|Title||Wood net primary production resilience in an unmanaged forest transitioning from early to middle succession|
|Publication Type||Journal Article|
|Year of Publication||2010|
|Authors||Gough CM, Vogel CS, Hardiman B, Curtis PS|
|Journal||Forest Ecology and Management|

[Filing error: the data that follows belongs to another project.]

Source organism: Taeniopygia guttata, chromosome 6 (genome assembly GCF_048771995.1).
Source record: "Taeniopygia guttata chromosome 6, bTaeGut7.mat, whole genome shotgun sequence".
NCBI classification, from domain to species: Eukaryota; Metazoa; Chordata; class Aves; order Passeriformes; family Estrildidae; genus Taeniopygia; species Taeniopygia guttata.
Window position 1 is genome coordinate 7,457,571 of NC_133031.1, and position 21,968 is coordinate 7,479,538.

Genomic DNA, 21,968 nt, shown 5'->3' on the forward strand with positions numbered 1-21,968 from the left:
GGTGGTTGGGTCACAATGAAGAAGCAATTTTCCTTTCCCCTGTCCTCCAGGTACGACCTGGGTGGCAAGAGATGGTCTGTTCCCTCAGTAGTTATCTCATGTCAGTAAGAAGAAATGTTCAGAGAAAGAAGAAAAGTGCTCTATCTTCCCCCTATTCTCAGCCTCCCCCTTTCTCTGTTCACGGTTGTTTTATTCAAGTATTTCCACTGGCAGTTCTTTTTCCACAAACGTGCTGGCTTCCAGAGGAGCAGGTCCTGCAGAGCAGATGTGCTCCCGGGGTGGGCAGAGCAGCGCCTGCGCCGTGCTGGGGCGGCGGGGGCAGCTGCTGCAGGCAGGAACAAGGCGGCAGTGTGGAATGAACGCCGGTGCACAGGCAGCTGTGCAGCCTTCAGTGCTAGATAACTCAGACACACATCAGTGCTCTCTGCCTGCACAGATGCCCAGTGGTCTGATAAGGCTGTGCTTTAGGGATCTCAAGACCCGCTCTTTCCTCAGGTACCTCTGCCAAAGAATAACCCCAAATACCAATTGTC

The mixed deciduous forests of the upper Midwest, USA are approaching an ecological threshold in which early successional canopy trees are reaching maturity and beginning to senesce, giving way to a more diverse canopy of middle and late successional species. The net primary production (NPP) of these forests is generally considered past peak and in decline, but recent studies show a striking resilience in the NPP trajectories of some middle and late successional forests; yet, the mechanisms controlling such temporal changes in NPP are largely unknown. At the University of Michigan Biological Station in northern Michigan, we used a ≥9-year continuous record of wood net primary production (NPP), leaf area index (LAI), canopy composition, and stem mortality in 30 forested plots to identify the constraints on wood NPP as a mixed forest transitions from early to middle succession. Although wood NPP decreased over time in most stands, the rate of decline was attenuated when the canopy comprised a more diverse assemblage of early and middle/late successional species. The mechanism for sustained NPP in stands with more species diverse canopies was the proliferation of LAI by intact later successional tree species, even as stem mortality rates of early successional trees increased. We conclude that projections of C sequestration for the aging mixed forests of the upper Midwest should account for species composition shifts that affect the resilience wood NPP.